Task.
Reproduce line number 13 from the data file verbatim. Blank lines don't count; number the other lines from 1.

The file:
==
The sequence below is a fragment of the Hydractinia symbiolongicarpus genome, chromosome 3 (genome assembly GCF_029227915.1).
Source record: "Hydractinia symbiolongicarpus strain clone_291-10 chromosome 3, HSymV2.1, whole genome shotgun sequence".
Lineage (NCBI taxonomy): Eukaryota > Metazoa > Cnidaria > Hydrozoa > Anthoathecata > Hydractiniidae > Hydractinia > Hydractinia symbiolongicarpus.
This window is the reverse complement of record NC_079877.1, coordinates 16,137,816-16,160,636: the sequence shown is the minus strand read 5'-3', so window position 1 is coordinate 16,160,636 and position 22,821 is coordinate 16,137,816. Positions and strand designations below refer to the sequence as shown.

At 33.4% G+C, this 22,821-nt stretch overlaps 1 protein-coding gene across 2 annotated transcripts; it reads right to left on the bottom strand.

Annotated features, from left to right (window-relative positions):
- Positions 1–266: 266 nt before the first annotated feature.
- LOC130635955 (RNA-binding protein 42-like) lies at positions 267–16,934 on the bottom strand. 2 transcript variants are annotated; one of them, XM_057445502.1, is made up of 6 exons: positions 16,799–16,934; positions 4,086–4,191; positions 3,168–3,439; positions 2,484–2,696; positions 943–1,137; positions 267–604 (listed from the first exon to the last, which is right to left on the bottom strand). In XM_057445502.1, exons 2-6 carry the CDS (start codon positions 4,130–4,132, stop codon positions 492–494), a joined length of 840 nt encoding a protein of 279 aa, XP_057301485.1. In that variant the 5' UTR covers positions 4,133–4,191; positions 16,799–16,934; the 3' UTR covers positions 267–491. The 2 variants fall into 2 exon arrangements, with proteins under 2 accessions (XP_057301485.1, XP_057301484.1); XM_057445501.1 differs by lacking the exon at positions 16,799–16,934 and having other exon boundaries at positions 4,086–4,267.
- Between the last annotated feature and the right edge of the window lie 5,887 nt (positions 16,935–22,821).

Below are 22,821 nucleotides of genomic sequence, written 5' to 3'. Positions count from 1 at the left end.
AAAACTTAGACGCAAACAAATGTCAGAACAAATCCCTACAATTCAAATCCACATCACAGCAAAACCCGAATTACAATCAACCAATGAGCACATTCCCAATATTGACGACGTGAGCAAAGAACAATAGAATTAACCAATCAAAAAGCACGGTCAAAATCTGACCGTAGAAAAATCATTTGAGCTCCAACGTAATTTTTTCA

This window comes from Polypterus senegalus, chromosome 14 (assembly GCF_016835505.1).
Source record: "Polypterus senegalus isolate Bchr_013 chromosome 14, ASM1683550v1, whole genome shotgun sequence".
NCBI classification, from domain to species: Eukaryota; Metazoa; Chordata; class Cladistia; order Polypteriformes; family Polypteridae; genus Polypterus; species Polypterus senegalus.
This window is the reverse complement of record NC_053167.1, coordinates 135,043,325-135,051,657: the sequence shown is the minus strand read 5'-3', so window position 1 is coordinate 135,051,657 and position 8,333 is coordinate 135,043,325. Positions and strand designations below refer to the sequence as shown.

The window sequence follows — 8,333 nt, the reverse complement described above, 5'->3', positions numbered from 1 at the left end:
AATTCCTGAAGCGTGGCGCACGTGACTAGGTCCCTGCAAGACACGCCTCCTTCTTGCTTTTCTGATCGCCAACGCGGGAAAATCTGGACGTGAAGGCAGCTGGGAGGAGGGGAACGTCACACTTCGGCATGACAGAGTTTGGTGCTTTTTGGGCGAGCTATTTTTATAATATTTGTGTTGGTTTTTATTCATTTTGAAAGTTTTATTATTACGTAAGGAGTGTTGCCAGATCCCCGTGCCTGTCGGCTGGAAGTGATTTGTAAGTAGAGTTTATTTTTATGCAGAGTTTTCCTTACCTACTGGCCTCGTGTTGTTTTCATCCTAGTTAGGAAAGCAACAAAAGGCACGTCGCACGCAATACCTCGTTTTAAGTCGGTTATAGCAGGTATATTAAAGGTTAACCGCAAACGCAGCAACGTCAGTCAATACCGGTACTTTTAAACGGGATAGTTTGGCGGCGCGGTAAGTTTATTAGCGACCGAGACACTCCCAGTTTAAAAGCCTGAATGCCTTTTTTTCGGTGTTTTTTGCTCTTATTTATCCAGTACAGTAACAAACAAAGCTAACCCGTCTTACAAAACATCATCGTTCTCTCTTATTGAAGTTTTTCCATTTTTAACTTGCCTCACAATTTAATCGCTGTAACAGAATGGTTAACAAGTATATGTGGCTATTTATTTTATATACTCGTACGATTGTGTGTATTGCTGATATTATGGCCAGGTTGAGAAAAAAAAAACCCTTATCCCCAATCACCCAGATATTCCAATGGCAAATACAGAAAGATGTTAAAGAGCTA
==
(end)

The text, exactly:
Source record: "Polypterus senegalus isolate Bchr_013 chromosome 14, ASM1683550v1, whole genome shotgun sequence".